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Personal Protective Equipment (PPE) usage

Last Modified: 28-Feb-2022 Review Date: N/A

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Refer to this entry for information on the use of Personal Protective Equipment (PPE) when practising and delivering child protection services during the COVID-19 pandemic.

Department of Health Directions and Police Mission Critical Areas Directions will impact child protection officers entering WA Health facilities and WA Police Mission Critical Areas to undertake certain duties.  For information on vaccination requirements for Department officers refer to the entry Vaccinations – Directions for Department officers.   

This entry should be considered alongside all approved information provided on the WA Government announcements site.  Department's Community Services Operational SharePoint site, the COVID-19 Response Management site, the Department's Director General Broadcasts and the Department of Health.


Your safety and the safety and wellbeing of children, parents and families who come into contact with the Department must be the focus and priority in all interactions.

For any matters or actions in your work that relate to the potential transmission or diagnosis of COVID-19 you should:

  • consult your line manager
  • escalate issues to your district director as required, and
  • ensure accurate recording, including documenting rationales for the cancellation of activities/actions.

You must continue to refer to all usual practice guidance contained in Casework Practice Manual entries, except where an item on this page overrides guidance outlined in that entry.

The Department must continue to deliver critical essential services to the community.

Process Maps

Information and Instructions

  • Physical distancing
  • Advice to clients
  • Support for staff
  • Community Service Organisations requests for face masks
  • Ordering face masks and Personal Protective Equipment
  • Key Messages
  • Personal Protective Equipment and Department Guidelines
  • WA Health Advice for use of Personal Protective Equipment
  • Putting on and Removing Personal Protective Equipment
  • Business as Usual Personal Protective Equipment
  • Training
  • Further Information
  • Physical distancing

    To reduce the spread of illness, you should:

    • stay home if you are sick
    • refrain from handshaking as a greeting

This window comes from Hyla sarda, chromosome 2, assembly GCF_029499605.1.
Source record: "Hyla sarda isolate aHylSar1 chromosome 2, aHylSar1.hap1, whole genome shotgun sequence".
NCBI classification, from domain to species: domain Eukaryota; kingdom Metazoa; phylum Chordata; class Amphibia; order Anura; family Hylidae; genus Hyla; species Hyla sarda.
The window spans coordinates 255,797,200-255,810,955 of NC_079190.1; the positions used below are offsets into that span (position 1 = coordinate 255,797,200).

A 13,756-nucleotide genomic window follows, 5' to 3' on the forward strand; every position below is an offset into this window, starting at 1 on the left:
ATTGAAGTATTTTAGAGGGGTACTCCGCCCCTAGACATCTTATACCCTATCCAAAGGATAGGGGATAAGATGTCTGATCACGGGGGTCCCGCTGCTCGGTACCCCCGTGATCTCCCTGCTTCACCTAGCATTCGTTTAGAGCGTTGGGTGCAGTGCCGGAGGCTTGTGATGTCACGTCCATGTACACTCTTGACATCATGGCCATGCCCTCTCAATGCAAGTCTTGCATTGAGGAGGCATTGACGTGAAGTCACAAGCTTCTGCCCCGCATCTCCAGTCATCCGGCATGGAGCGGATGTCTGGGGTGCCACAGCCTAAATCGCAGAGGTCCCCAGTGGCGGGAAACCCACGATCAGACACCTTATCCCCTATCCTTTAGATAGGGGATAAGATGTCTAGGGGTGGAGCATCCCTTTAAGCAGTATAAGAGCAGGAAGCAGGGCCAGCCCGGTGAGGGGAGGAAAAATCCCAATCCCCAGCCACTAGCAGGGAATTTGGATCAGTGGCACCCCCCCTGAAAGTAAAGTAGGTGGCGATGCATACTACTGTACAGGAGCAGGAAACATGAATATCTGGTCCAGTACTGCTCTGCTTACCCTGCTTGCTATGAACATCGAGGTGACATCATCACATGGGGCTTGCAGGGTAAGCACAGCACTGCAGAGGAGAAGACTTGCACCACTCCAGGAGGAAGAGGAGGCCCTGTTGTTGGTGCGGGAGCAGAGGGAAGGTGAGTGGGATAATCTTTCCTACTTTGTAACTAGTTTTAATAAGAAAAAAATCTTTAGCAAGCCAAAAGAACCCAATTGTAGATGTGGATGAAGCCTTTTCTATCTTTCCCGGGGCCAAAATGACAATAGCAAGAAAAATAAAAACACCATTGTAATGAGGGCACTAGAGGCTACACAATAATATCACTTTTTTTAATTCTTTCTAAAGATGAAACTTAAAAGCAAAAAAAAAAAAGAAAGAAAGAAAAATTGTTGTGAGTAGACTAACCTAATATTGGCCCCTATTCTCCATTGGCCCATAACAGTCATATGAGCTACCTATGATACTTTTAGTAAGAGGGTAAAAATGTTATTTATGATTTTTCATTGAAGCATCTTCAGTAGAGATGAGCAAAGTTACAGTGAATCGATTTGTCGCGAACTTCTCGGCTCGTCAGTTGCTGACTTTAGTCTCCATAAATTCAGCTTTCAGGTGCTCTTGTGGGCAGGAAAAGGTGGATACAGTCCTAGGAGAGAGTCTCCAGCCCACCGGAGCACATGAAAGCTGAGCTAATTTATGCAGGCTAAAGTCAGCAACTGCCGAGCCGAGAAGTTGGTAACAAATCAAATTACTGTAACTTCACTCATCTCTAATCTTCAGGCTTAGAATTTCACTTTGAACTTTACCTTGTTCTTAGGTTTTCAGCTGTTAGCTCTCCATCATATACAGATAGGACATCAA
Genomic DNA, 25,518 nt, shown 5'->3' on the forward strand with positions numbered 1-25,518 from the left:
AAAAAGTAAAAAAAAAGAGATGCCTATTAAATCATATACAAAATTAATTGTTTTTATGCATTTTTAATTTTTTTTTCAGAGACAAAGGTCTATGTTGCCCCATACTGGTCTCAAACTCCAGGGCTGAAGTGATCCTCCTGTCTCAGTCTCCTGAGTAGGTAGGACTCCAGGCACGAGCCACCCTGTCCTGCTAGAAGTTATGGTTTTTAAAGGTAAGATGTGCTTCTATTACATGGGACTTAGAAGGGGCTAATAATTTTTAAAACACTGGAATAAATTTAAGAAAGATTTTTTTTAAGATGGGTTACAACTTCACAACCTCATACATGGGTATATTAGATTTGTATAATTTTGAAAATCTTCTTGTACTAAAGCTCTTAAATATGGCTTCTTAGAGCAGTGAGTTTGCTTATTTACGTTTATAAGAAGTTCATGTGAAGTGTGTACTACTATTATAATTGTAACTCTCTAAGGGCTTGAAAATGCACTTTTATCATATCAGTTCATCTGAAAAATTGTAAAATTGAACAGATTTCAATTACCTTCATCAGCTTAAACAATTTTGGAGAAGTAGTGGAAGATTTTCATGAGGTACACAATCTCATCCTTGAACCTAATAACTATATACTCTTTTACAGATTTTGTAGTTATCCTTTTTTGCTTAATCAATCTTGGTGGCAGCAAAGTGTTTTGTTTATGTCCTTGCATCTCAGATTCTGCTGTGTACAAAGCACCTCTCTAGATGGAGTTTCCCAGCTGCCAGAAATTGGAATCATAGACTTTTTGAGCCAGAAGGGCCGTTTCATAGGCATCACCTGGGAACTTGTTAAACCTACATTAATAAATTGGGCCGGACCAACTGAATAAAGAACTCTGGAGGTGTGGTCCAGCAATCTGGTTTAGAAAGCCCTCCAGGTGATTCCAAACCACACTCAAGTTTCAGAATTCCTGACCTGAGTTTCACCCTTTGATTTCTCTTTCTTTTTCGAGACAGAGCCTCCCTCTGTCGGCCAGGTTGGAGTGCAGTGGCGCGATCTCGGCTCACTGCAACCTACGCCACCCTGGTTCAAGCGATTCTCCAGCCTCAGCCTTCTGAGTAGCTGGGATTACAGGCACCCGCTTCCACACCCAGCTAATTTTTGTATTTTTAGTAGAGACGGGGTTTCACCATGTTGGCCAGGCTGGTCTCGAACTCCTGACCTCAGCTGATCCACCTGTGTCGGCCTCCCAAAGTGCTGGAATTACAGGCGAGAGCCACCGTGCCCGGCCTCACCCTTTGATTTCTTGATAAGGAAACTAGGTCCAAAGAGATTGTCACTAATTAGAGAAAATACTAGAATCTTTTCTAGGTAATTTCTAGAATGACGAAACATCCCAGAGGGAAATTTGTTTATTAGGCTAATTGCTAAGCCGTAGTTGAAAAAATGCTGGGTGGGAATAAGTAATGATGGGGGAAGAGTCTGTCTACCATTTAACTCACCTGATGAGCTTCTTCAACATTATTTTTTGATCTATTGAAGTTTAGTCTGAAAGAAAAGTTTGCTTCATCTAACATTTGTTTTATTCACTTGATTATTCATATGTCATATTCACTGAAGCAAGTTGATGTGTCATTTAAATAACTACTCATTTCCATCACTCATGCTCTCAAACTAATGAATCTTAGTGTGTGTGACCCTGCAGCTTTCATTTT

• promote good hand and sneeze/cough hygiene
    • have lunch at your desk or outside rather than in a crowded lunchroom
    • clean and disinfect high touch surfaces regularly
    • always sign-in using the SafeWA app or a physical contact register at applicable locations
    • reconsider non-essential business travel, and
    • consider if large gatherings can be rescheduled, staggered or cancelled.

    During periods of lockdown you should follow all health advice provided and:

    • wear a mask indoors, outside in public and on public transport
    • encourage clients to wear masks during face-to-face contact, and
    • hold meetings via videoconferencing or phone call.

    For further guidance on staying safe in the workplace please visit the COVID-19 Response Management site and the Safe Work Practices and Wellbeing page on The Common.

    It's ok to advise clients that you are making alternative arrangements to ensure their health and safety. If possible, arrange for meetings to occur by video or teleconference.

    When meetings must occur face to face, take precautions, such as: 
    • booking a large enough space that physical distance can be maintained
    • encouraging hand washing before and after the meeting
    • wearing a mask that covers the mouth and nose. Encourage other attendees to do the same
    • only having essential attendees at the meeting, and 
    • using a combination of face to face and video or teleconferencing.

    Refer to the Department of Health website for more information on physical distancing.

    During this time of physical distancing and increased use of online communication, the eSafety Commissioner has released tips on how to stay safe and have more positive experiences online, visit COVID-19 esafety Commissioner


    Advice to clients

    ​If there is a lockdown, or other safety concerns, you may need to cancel face-to-face meetings or visits. In these cases you should:

    Advise the client that the meeting or contact has been cancelled due to:

    • a high-risk situation arising where it is necessary to protect the health and safety of Communities' clients and staff, and
    • specific Government guideline, such as a lockdown or the need for an individual to self-isolate to contain and minimise the spread of the COVID-19 virus 

    Advise the client that you will contact them to reschedule this meeting and arrange a suitable alternative.

    Explain to the client that they can contact the local Child Protection district office by phone if you require support during business hours otherwise the Statewide Referral and Response Service (Crisis Care) after hours on 9223 1111.

    Emergency travel during lockdown

    If there is an emergency and a child or others need to travel in or out of a region in lockdown, you should consult with the TL. The following situations may constitute an emergency where travel during a lockdown may be authorised:

    • supporting victims to flee family and domestic violence
    • transporting a child to an urgent care arrangement following statutory action or a care arrangement breakdown, or
    • transporting a child for other safety reasons

    In these circumstances, you will need to provide a letter to Authorised Officers when crossing travel borders to prove you, or your client, has a genuine need to travel. For a template letter, access the Communities letter for intrastate travel in related resources.